LL

Karenelli Posted 29 Jan 2009 , 2:44pm
post #14 of 17

Emily,

Thank you very much for taking the time to send the information over. I can't wait to try again. It seems like such a great product, I'm hoping I can work out the technique and use it often.

Karen

niccicola Posted 30 Jan 2009 , 4:46am
post #15 of 17

so, grease parchment paper, grease both sides of the stencil, smear sugarveil over the stencil..

how thick should this "smear" of sugarveil be?

how long should I keep the smeared stencil on the parchment paper before picking it up and moving on to doing the same stencil again on another piece of parchment?

emilyg Posted 30 Jan 2009 , 2:41pm
post #16 of 17

Niccicola, The "smear" thickness can be thin (you can see the stencil beneath) or a thick (covering the entire stencil). When you remove the stencil, roll it back (picture below) slowly so SugarVeil will pull back into itself (see my post above). Try some thick and some thin, and see which you prefer. The thin ones will set faster than the thicker ones.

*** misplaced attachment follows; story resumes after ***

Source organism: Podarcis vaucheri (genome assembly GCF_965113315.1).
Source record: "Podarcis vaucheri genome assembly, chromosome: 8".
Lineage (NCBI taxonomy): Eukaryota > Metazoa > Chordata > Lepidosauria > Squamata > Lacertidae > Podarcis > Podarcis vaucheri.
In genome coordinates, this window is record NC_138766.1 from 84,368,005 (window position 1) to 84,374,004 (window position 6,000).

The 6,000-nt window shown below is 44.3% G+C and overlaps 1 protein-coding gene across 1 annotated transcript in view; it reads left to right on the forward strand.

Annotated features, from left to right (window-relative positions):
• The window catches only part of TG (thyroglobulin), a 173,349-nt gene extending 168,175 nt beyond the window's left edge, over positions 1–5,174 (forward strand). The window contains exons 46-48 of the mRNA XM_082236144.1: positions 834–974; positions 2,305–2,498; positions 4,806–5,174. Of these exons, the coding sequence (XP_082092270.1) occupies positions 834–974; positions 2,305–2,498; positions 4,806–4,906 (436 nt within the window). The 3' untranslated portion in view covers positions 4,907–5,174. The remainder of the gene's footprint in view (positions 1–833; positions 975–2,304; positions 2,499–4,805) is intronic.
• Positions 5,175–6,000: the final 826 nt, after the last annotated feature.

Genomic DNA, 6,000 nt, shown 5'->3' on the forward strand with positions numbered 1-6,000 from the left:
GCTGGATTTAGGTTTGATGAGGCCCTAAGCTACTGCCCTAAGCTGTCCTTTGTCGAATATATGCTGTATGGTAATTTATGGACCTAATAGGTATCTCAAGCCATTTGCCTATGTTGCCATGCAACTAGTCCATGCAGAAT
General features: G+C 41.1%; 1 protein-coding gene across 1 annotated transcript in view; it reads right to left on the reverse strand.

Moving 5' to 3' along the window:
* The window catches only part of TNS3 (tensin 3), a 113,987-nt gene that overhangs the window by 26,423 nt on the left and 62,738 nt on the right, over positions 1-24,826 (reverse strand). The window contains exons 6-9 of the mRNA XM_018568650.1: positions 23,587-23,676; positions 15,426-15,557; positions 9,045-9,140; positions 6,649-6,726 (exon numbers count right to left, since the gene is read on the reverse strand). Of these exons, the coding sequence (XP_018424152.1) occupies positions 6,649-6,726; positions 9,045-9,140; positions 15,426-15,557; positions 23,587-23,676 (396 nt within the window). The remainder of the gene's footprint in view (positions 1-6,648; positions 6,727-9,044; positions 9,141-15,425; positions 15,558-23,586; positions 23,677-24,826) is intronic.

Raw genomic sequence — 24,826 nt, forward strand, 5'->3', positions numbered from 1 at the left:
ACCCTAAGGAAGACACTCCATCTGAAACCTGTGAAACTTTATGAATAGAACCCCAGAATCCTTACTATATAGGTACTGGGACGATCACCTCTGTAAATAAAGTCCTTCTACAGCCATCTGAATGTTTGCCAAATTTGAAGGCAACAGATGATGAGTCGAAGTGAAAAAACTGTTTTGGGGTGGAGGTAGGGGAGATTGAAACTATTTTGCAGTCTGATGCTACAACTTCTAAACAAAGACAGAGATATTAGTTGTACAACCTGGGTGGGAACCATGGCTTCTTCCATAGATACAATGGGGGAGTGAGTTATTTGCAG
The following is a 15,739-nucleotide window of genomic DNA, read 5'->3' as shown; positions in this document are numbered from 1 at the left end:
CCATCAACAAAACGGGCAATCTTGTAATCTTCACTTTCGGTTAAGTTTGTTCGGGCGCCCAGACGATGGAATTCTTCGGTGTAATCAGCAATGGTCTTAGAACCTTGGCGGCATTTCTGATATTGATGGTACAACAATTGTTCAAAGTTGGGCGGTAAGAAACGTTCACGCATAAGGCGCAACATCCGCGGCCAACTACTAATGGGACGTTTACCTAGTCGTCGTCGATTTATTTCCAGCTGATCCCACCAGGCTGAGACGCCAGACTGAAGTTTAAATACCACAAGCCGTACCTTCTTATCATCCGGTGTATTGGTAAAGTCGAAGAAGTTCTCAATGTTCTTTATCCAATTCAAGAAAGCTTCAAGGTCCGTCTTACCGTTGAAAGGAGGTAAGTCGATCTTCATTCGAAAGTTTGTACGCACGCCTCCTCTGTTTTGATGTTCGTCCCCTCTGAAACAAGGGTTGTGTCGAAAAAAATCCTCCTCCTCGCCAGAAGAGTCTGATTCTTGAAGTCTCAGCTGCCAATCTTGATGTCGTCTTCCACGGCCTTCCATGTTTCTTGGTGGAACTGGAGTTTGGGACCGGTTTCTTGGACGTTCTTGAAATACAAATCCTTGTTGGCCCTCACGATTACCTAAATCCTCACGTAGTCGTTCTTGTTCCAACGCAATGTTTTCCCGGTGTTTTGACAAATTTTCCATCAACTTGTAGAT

You don't need to wait to move the stencil again to "re-smear" - just spread, roll to remove, and stencil again. If I am stenciling on top of a sheet of set SugarVeil, I check the back of the stencil to make sure it's perfectly clean before re-stenciling. Everyone has their own method of working, but in my case, I don't grease the stencil. If it seems to slide around on top of a set SugarVeil sheet, I just use the heat from the palms of my hands to press the stencil onto the SugarVeil sheet, and it keeps it in place to smear it.

If I only need a small amount of SugarVeil, I'll mix up a cup and then use it up completely, making sheets or stenciling scrolls or monograms to use in the future, placing them between fresh parchment in a Ziploc bag. Please let me know if I have not made this clear - thanks! Emily at SugarVeil
LL

niccicola Posted 30 Jan 2009 , 3:29pm
post #17 of 17

No, that's perfect, Emily! Thanks for the info!